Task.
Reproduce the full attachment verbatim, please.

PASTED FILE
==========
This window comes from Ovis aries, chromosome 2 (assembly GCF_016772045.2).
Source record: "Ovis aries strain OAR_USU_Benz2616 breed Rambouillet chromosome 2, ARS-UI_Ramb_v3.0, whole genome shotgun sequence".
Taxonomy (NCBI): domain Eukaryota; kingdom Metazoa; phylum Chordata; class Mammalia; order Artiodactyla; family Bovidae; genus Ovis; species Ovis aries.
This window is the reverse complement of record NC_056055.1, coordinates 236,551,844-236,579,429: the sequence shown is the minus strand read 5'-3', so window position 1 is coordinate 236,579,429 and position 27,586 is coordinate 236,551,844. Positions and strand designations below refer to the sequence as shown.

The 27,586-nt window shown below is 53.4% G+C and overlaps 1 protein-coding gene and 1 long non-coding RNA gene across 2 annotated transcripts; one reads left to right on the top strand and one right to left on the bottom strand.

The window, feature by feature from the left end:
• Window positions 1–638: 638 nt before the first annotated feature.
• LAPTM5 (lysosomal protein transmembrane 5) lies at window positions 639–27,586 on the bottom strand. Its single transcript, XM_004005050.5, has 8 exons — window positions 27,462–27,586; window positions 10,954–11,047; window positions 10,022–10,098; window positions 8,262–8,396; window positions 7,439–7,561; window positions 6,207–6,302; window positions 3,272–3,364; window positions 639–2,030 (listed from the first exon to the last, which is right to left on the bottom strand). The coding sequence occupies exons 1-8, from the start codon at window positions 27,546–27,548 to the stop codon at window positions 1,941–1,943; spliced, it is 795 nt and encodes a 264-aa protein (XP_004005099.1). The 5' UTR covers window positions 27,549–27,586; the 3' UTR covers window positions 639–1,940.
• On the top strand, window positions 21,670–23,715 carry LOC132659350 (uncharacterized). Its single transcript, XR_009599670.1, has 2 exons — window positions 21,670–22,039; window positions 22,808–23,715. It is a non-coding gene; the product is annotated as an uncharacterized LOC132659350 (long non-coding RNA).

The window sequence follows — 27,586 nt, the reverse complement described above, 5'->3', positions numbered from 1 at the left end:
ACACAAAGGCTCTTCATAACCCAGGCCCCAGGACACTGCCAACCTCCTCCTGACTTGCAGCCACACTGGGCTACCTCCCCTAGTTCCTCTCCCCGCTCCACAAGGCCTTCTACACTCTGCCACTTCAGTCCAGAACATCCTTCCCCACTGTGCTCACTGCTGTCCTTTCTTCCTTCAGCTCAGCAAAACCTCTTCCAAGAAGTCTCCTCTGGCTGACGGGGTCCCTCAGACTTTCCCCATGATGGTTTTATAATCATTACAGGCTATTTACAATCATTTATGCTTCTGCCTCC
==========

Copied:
This window comes from Ovis aries, chromosome 2 (assembly GCF_016772045.2).
Source record: "Ovis aries strain OAR_USU_Benz2616 breed Rambouillet chromosome 2, ARS-UI_Ramb_v3.0, whole genome shotgun sequence".
Taxonomy (NCBI): domain Eukaryota; kingdom Metazoa; phylum Chordata; class Mammalia; order Artiodactyla; family Bovidae; genus Ovis; species Ovis aries.
This window is the reverse complement of record NC_056055.1, coordinates 236,551,844-236,579,429: the sequence shown is the minus strand read 5'-3', so window position 1 is coordinate 236,579,429 and position 27,586 is coordinate 236,551,844. Positions and strand designations below refer to the sequence as shown.

The 27,586-nt window shown below is 53.4% G+C and overlaps 1 protein-coding gene and 1 long non-coding RNA gene across 2 annotated transcripts; one reads left to right on the top strand and one right to left on the bottom strand.

The window, feature by feature from the left end:
• Window positions 1–638: 638 nt before the first annotated feature.
• LAPTM5 (lysosomal protein transmembrane 5) lies at window positions 639–27,586 on the bottom strand. Its single transcript, XM_004005050.5, has 8 exons — window positions 27,462–27,586; window positions 10,954–11,047; window positions 10,022–10,098; window positions 8,262–8,396; window positions 7,439–7,561; window positions 6,207–6,302; window positions 3,272–3,364; window positions 639–2,030 (listed from the first exon to the last, which is right to left on the bottom strand). The coding sequence occupies exons 1-8, from the start codon at window positions 27,546–27,548 to the stop codon at window positions 1,941–1,943; spliced, it is 795 nt and encodes a 264-aa protein (XP_004005099.1). The 5' UTR covers window positions 27,549–27,586; the 3' UTR covers window positions 639–1,940.
• On the top strand, window positions 21,670–23,715 carry LOC132659350 (uncharacterized). Its single transcript, XR_009599670.1, has 2 exons — window positions 21,670–22,039; window positions 22,808–23,715. It is a non-coding gene; the product is annotated as an uncharacterized LOC132659350 (long non-coding RNA).

The window sequence follows — 27,586 nt, the reverse complement described above, 5'->3', positions numbered from 1 at the left end:
ACACAAAGGCTCTTCATAACCCAGGCCCCAGGACACTGCCAACCTCCTCCTGACTTGCAGCCACACTGGGCTACCTCCCCTAGTTCCTCTCCCCGCTCCACAAGGCCTTCTACACTCTGCCACTTCAGTCCAGAACATCCTTCCCCACTGTGCTCACTGCTGTCCTTTCTTCCTTCAGCTCAGCAAAACCTCTTCCAAGAAGTCTCCTCTGGCTGACGGGGTCCCTCAGACTTTCCCCATGATGGTTTTATAATCATTACAGGCTATTTACAATCATTTATGCTTCTGCCTCC